The Dānakāṇḍa ("Book on gifting") of the Kṛtyakalpataru : a critical edition and annotated translation

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Brick, David James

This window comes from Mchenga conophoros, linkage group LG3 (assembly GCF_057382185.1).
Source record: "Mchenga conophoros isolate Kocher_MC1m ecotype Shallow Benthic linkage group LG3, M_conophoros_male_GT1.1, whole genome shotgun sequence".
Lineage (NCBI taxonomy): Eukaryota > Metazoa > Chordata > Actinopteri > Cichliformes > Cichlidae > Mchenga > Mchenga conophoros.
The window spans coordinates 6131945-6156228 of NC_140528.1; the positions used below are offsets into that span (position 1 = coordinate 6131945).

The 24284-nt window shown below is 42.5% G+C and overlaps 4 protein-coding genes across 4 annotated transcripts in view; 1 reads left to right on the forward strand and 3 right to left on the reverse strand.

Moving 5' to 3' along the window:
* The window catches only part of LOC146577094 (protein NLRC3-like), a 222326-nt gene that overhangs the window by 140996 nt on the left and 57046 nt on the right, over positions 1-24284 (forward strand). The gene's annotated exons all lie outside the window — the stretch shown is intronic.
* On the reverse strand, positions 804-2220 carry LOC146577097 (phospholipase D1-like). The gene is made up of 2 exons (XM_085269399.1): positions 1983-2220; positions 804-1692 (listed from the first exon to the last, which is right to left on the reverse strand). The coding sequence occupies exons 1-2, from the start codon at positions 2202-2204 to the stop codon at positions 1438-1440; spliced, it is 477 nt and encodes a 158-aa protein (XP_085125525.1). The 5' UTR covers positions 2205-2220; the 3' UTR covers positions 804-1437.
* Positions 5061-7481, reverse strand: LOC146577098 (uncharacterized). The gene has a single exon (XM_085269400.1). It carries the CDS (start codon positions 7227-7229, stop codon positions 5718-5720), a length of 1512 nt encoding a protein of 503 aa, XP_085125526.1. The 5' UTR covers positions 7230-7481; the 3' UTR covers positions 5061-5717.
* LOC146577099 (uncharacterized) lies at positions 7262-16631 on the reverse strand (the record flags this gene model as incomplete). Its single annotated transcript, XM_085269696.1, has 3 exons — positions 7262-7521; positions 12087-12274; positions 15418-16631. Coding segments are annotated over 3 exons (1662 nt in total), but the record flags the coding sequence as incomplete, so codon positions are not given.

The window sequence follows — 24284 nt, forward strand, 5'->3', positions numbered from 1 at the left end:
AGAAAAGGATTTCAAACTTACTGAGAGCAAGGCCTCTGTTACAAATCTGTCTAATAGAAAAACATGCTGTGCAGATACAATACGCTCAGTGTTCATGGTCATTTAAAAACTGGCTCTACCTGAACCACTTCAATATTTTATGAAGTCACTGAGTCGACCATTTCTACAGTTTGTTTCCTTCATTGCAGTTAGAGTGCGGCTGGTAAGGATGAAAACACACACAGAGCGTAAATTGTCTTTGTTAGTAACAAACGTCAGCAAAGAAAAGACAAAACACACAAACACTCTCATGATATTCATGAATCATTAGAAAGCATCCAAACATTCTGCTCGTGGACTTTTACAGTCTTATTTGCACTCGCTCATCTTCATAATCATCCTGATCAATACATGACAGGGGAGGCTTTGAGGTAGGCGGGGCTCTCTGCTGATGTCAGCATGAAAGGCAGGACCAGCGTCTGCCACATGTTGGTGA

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Throughout its long history, the Brahmanical literary tradition has demonstrated a deep concern with gifting and, thus, provides valuable data on this important institution in pre-modern South Asia. Significantly, this long tradition of reflection on the gift culminates in a class of texts called dānanibandhas, which start to appear in the early twelfth century CE and continue to be composed in widespread areas of the subcontinent until roughly the beginning of British rule. These dānanibandhas draw together, organize, and comment upon a vast array of earlier scriptures on dāna (Sanskrit: gift/gifting) and, therefore, represent a grand attempt to synthesize all earlier Brahmanical thought on the subject. Consequently, they are invaluable sources for the understanding of orthodox Brahmanical theories of the gift during much of South Asian history. Despite their potential value to modern scholarship, however, none of these texts has been translated into any Western language or even properly edited. Thus, the state of these primary sources greatly hampers any scholarly attempts at their analysis. This dissertation constitutes a first and crucial step toward remedying this situation, for it comprises a critical edition and annotated translation of the Dānakāṇḍa (“Book on Gifting”), the fifth section of the encyclopedic Kṛtyakalpataru of Lakṣmīdhara and the earliest extant dānanibandha. As a complement to this philological work, a more general study of Brahmanical theories of the gift with special emphasis on the early dānanibandhas has been included.




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